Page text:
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WYLES: Instructor feedback needs revamping

University policy currently makes comprehensive feedback rare on major student assignments

I want to recognize a need for more cohesive and comprehensive feedback on major student assignments, particularly those at the end of the semester.
I want to recognize a need for more cohesive and comprehensive feedback on major student assignments, particularly those at the end of the semester.

In May, my friends and I got together for one of our final dinners of the school year before we drove or flew back home. As always, someone was bound to drop some baggage or complaint from the day’s events — only this time, we seemed to all share a similar complaint. One of us mentioned not receiving any feedback from a professor on a major final assignment. A few nods and confessions later, it turned out nearly all of us had similar experiences. This was weighing on my mind for a few days, and I mentioned it in an internship meeting a week later during the quick check-ins that begin our meetings. The internship consists of ten students, and when I noted I was a bit frustrated with receiving little to no feedback on my final papers and exams, nods of agreement appeared across my Zoom screen.

Seeing this shared experience, I knew this initially-personal frustration — professors and teaching assistants giving minimal feedback on major essays, presentations, projects and exams — was a substantial problem. After the many hours of hard work and dedication students put into their finals, it’s disappointing to receive just a single letter — though sometimes not even that — to signify the effort we put in. I couldn’t help but feel that I had sent all my work off into a void.

With this in mind, I want to recognize a need for more cohesive and comprehensive feedback on major student assignments, particularly those at the end of the semester. There is no single student experience around this — I’ve had professors give consistent feedback all semester, some give absolutely none and some give quality feedback during midterms but not during finals. Moreover, the relationship between students, teachers and University guidelines are complex. I understand that students can be frustrating and unappreciative of quality feedback, but I hope my recommendations below recognize and make room for these tensions.

University policy currently requires professors and TAs to have all grades submitted within 48 hours of the final exam. This time frame provides almost no time for comprehensive grading. This policy may assure students that their grades will be submitted quickly, but the University should prioritize helpful feedback over timeliness. For instructors with a hundred or more students, it is simply impossible to provide substantial commentary on every assignment for every student, especially when they are receiving hundreds of pages of essays and projects to grade. Regardless of instructors’ individual grading policies — such as those who make major assignments due earlier than the final exam — this policy is ridiculous. Professors and TAs should have a week, at minimum, to complete grading after the final exam.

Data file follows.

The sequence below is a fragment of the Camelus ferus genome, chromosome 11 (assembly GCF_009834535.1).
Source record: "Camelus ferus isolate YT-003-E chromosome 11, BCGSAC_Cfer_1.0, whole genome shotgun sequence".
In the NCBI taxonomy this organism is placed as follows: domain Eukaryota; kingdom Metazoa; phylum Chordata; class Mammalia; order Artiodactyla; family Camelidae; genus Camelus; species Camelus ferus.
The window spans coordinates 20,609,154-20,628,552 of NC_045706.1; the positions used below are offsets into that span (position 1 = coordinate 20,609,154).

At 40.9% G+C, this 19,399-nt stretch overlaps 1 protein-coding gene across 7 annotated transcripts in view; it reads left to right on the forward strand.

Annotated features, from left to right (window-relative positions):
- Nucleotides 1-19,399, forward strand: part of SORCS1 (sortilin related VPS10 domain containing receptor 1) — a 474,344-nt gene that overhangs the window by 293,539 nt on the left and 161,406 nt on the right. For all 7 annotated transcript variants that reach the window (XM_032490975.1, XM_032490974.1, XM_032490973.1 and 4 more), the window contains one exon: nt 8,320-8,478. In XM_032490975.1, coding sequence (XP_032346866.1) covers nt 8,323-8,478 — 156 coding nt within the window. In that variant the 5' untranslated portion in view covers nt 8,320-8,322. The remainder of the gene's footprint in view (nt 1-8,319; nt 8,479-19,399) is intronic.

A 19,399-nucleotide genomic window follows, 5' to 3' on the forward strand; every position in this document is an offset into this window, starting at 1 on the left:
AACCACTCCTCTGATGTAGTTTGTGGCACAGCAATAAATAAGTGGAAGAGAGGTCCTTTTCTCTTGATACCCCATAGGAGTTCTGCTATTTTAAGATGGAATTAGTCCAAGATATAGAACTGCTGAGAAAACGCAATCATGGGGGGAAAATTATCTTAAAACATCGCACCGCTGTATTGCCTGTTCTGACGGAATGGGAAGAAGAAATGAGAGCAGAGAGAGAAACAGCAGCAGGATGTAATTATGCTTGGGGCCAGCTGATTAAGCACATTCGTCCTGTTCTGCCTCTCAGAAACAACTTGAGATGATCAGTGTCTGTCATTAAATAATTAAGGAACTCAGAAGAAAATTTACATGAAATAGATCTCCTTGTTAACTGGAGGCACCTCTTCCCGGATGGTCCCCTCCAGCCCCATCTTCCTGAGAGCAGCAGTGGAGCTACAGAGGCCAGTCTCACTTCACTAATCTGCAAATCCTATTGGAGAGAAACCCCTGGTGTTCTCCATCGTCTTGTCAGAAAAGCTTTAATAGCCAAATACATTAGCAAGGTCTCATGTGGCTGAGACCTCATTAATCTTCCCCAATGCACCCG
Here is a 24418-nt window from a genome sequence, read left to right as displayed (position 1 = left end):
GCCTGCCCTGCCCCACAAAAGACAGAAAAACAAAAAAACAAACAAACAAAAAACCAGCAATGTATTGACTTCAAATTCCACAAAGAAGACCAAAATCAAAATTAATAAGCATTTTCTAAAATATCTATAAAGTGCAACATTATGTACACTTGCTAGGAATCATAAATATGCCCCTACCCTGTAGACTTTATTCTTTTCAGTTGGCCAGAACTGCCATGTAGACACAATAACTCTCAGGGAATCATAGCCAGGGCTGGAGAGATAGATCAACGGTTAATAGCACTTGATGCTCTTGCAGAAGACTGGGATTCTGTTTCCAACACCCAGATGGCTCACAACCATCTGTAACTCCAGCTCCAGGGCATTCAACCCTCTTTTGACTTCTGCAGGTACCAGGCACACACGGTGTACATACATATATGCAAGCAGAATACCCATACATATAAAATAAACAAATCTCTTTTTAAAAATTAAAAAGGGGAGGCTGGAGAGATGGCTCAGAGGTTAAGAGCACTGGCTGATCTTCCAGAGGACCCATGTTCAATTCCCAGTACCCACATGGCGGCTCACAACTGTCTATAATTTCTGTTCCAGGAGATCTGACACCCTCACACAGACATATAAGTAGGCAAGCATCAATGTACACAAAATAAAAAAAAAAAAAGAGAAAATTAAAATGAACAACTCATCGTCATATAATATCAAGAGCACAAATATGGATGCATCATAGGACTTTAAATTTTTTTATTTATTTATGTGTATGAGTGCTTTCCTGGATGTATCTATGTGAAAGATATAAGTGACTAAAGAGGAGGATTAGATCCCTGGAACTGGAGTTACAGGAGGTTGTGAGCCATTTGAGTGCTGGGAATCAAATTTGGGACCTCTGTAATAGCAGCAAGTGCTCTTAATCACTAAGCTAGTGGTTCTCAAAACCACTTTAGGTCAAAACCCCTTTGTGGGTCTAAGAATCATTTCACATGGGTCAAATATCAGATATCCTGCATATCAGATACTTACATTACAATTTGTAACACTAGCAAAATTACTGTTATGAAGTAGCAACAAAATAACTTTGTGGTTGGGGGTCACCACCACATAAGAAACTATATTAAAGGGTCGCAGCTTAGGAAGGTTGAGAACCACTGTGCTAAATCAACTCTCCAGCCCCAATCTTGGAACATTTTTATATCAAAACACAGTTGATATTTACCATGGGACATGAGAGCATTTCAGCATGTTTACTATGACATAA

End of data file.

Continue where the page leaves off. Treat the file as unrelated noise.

Again, I recognize not all students will appreciate or even read quality feedback. For professors concerned with this, I recommend asking students if they want feedback prior to assignments being turned in. While this shouldn’t result in instructors and TAs being more careful graders for students requesting feedback, it should result in graders at least writing out their reasoning for the grade. This would save students from the hassle of having to email multiple professors and TAs at the end of the semester asking for feedback. Though many professors offer this latter option, it is difficult for many students — especially at the end of an academic year — to add another task to their list. Thus, instructors should, at the very least, allow students to opt-in to feedback.

It was a difficult year for a lot of us in the University community, no matter what role we play. My peers and I appreciate the work of professors and TAs to keep class going in virtual environments. I think we’ve all reached a stage of burnout over a year into a pandemic, and it’s not my intention to undermine the exhaustion instructors also feel right now. However, if we want to be a good University — one of engagement and not unfulfilling checklists — feedback is a crucial step. When writing papers and completing projects become chores rather than points of development and growth, learning halts.

When grading is subjective — as it most often is — our instructors should explain to us where we’re falling short. Perfect scores are a rare specimen, meaning that points are almost always being taken off somewhere. Perhaps students will email for clarification or expansion on their feedback, but feedback itself should nonetheless be provided. Ultimately, too many students pay far too much money for feedback to have to be a special request of graders.

In tandem, I also call upon students themselves to complete course evaluations to the best of their ability each semester. These forms are our way of providing feedback to our instructors, and while I’m sure there are some instructors who disregard them, they nonetheless remain the primary way teachers reshape their classes. Feedback and growth are processes of synthesis and mutuality — we should all grow together, and our educational journeys provide the chance to do so.

Bryce Wyles is the Senior Associate Opinion Editor for The Cavalier Daily. He can be reached at b.wyles@cavalierdaily.com.

The opinions expressed in this column are not necessarily those of The Cavalier Daily. Columns represent the views of the authors alone.

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